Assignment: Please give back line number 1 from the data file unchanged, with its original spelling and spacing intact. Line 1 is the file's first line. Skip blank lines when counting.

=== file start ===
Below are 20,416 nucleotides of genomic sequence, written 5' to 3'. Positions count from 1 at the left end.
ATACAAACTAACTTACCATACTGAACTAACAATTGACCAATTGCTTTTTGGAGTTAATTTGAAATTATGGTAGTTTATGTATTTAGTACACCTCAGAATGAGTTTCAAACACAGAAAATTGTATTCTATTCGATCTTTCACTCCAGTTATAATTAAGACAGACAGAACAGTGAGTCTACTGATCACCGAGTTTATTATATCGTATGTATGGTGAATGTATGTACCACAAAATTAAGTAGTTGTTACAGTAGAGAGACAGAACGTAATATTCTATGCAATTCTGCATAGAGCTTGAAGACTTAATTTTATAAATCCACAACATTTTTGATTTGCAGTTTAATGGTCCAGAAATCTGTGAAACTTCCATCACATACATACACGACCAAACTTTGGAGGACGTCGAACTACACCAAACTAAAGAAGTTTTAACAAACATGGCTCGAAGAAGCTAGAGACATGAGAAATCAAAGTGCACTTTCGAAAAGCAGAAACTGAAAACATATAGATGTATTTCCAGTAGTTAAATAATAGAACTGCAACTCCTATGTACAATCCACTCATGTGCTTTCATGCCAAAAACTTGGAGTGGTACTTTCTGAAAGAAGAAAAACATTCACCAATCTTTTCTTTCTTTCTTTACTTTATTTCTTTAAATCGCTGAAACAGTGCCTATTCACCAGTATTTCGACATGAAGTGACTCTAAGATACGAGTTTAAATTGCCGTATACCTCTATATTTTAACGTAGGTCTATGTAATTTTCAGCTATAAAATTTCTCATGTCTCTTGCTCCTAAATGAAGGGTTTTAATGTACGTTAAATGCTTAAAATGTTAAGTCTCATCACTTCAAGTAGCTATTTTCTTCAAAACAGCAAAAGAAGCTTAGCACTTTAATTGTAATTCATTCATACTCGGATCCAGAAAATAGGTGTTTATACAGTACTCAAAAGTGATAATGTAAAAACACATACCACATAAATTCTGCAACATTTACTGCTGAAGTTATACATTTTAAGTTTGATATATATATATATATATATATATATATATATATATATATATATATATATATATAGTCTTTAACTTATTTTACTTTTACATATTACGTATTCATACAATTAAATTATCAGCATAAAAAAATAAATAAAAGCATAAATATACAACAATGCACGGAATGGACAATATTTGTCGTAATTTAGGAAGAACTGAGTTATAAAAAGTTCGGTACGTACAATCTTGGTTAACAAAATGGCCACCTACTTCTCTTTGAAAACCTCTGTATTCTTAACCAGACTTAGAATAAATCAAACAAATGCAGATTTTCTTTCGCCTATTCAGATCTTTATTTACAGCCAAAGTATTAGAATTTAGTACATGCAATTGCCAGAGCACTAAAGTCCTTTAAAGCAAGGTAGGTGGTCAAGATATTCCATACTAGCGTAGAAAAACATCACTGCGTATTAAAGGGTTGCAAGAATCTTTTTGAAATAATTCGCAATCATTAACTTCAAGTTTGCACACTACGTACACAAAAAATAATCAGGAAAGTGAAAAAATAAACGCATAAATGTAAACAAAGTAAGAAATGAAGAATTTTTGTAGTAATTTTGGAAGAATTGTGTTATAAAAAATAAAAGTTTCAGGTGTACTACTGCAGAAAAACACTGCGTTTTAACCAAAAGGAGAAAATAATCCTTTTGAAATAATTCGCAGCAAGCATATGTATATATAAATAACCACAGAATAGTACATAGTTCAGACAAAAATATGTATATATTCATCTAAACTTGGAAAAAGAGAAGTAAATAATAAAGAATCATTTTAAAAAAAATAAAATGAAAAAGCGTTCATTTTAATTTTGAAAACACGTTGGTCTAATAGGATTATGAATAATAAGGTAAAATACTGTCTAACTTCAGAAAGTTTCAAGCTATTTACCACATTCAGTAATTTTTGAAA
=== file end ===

Below are 20,416 nucleotides of genomic sequence, written 5' to 3'. Positions count from 1 at the left end.